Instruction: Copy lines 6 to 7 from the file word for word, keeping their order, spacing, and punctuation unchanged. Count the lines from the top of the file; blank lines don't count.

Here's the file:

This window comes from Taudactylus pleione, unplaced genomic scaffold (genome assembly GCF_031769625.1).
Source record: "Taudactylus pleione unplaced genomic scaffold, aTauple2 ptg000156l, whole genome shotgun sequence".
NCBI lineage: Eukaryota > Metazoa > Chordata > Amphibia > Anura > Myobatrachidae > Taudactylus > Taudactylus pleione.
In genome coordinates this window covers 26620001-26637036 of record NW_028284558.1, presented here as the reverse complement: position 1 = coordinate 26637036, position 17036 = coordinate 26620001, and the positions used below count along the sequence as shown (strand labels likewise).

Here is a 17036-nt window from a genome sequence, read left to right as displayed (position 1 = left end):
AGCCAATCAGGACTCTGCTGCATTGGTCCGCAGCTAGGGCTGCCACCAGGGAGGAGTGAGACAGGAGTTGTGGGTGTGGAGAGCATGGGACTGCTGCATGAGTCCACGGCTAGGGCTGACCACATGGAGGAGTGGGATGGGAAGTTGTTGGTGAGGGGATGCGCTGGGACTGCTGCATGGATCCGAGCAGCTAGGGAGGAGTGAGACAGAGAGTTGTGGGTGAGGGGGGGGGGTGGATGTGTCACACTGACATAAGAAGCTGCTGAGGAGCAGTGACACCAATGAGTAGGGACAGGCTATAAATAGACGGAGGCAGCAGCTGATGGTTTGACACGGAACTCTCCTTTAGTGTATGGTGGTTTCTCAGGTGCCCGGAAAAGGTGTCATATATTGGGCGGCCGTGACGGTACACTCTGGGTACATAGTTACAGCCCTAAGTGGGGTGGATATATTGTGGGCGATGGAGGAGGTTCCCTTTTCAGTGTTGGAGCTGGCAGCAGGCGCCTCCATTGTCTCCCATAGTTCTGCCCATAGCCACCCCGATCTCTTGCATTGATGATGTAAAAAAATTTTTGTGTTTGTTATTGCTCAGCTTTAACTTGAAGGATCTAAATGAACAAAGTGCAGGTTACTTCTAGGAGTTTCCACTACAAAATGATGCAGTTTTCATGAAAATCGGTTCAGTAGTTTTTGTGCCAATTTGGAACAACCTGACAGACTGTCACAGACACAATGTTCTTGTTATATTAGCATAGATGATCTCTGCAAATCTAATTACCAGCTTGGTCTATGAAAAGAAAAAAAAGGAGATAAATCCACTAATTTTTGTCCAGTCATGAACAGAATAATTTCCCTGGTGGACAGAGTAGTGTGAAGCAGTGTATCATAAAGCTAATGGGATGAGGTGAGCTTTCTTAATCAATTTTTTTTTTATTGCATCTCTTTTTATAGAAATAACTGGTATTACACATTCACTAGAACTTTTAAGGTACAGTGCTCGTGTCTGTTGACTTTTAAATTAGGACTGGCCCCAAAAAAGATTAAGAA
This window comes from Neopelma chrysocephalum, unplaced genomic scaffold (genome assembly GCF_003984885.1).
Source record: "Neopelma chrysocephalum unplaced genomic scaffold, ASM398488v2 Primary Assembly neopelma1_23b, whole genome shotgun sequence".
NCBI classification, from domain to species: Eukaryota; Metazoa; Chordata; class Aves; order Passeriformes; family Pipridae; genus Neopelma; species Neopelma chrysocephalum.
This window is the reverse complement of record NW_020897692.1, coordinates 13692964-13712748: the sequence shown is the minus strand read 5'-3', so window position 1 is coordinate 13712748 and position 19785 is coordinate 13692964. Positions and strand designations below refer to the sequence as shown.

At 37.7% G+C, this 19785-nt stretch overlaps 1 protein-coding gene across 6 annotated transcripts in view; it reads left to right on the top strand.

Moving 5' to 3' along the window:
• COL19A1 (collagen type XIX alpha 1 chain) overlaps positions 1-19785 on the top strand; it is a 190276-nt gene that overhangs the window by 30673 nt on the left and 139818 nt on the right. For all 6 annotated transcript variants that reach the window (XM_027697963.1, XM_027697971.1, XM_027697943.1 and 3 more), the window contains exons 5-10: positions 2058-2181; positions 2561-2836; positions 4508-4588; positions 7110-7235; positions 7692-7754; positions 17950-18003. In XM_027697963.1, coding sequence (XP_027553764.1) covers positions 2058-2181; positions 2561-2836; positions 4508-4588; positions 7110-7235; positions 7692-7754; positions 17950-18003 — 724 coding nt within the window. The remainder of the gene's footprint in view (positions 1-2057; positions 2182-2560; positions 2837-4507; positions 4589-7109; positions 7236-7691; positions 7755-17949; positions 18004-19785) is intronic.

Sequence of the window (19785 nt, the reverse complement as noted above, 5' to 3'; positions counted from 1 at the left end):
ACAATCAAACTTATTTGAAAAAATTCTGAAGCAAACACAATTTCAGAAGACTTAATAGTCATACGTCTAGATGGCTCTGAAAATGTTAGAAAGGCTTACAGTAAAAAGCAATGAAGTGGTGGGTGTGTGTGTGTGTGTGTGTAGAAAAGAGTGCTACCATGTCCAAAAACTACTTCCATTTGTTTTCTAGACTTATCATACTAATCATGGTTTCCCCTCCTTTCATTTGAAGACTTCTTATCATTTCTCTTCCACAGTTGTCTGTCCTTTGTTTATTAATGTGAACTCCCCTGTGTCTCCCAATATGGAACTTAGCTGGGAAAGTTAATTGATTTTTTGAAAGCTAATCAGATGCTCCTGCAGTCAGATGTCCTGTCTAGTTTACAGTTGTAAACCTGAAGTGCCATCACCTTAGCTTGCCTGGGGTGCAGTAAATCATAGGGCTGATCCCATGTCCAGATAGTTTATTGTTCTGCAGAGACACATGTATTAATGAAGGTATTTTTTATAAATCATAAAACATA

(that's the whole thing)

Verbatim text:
AGCCAATCAGGACTCTGCTGCATTGGTCCGCAGCTAGGGCTGCCACCAGGGAGGAGTGAGACAGGAGTTGTGGGTGTGGAGAGCATGGGACTGCTGCATGAGTCCACGGCTAGGGCTGACCACATGGAGGAGTGGGATGGGAAGTTGTTGGTGAGGGGATGCGCTGGGACTGCTGCATGGATCCGAGCAGCTAGGGAGGAGTGAGACAGAGAGTTGTGGGTGAGGGGGGGGGGTGGATGTGTCACACTGACATAAGAAGCTGCTGAGGAGCAGTGACACCAATGAGTAGGGACAGGCTATAAATAGACGGAGGCAGCAGCTGATGGTTTGACACGGAACTCTCCTTTAGTGTATGGTGGTTTCTCAGGTGCCCGGAAAAGGTGTCATATATTGGGCGGCCGTGACGGTACACTCTGGGTACATAGTTACAGCCCTAAGTGGGGTGGATATATTGTGGGCGATGGAGGAGGTTCCCTTTTCAGTGTTGGAGCTGGCAGCAGGCGCCTCCATTGTCTCCCATAGTTCTGCCCATAGCCACCCCGATCTCTTGCATTGATGATGTAAAAAAATTTTTGTGTTTGTTATTGCTCAGCTTTAACTTGAAGGATCTAAATGAACAAAGTGCAGGTTACTTCTAGGAGTTTCCACTACAAAATGATGCAGTTTTCATGAAAATCGGTTCAGTAGTTTTTGTGCCAATTTGGAACAACCTGACAGACTGTCACAGACACAATGTTCTTGTTATATTAGCATAGATGATCTCTGCAAATCTAATTACCAGCTTGGTCTATGAAAAGAAAAAAAAGGAGATAAATCCACTAATTTTTGTCCAGTCATGAACAGAATAATTTCCCTGGTGGACAGAGTAGTGTGAAGCAGTGTATCATAAAGCTAATGGGATGAGGTGAGCTTTCTTAATCAATTTTTTTTTTATTGCATCTCTTTTTATAGAAATAACTGGTATTACACATTCACTAGAACTTTTAAGGTACAGTGCTCGTGTCTGTTGACTTTTAAATTAGGACTGGCCCCAAAAAAGATTAAGAA
This window comes from Neopelma chrysocephalum, unplaced genomic scaffold (genome assembly GCF_003984885.1).